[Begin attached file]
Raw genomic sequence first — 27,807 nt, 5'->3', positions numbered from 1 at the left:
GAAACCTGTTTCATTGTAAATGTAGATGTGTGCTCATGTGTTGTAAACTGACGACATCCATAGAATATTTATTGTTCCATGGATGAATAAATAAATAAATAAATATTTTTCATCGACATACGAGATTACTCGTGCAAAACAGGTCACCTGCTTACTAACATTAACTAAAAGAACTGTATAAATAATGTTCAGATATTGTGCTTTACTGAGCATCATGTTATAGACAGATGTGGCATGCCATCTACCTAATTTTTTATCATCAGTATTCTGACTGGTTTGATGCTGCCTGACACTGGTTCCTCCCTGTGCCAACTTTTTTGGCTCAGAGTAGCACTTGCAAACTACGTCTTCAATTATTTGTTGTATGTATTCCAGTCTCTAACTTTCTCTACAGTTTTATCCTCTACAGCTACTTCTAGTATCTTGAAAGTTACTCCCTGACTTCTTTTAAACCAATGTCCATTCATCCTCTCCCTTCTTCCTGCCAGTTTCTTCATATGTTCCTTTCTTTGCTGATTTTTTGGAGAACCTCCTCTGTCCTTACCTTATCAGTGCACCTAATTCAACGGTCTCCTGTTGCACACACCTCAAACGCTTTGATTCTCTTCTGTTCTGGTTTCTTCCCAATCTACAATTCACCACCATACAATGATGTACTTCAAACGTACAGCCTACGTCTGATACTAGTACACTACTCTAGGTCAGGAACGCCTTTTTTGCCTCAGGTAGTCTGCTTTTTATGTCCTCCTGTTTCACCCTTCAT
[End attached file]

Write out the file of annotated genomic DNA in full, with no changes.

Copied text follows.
Raw genomic sequence first — 27,807 nt, 5'->3', positions numbered from 1 at the left:
GAAACCTGTTTCATTGTAAATGTAGATGTGTGCTCATGTGTTGTAAACTGACGACATCCATAGAATATTTATTGTTCCATGGATGAATAAATAAATAAATAAATATTTTTCATCGACATACGAGATTACTCGTGCAAAACAGGTCACCTGCTTACTAACATTAACTAAAAGAACTGTATAAATAATGTTCAGATATTGTGCTTTACTGAGCATCATGTTATAGACAGATGTGGCATGCCATCTACCTAATTTTTTATCATCAGTATTCTGACTGGTTTGATGCTGCCTGACACTGGTTCCTCCCTGTGCCAACTTTTTTGGCTCAGAGTAGCACTTGCAAACTACGTCTTCAATTATTTGTTGTATGTATTCCAGTCTCTAACTTTCTCTACAGTTTTATCCTCTACAGCTACTTCTAGTATCTTGAAAGTTACTCCCTGACTTCTTTTAAACCAATGTCCATTCATCCTCTCCCTTCTTCCTGCCAGTTTCTTCATATGTTCCTTTCTTTGCTGATTTTTTGGAGAACCTCCTCTGTCCTTACCTTATCAGTGCACCTAATTCAACGGTCTCCTGTTGCACACACCTCAAACGCTTTGATTCTCTTCTGTTCTGGTTTCTTCCCAATCTACAATTCACCACCATACAATGATGTACTTCAAACGTACAGCCTACGTCTGATACTAGTACACTACTCTAGGTCAGGAACGCCTTTTTTGCCTCAGGTAGTCTGCTTTTTATGTCCTCCTGTTTCACCCTTCAT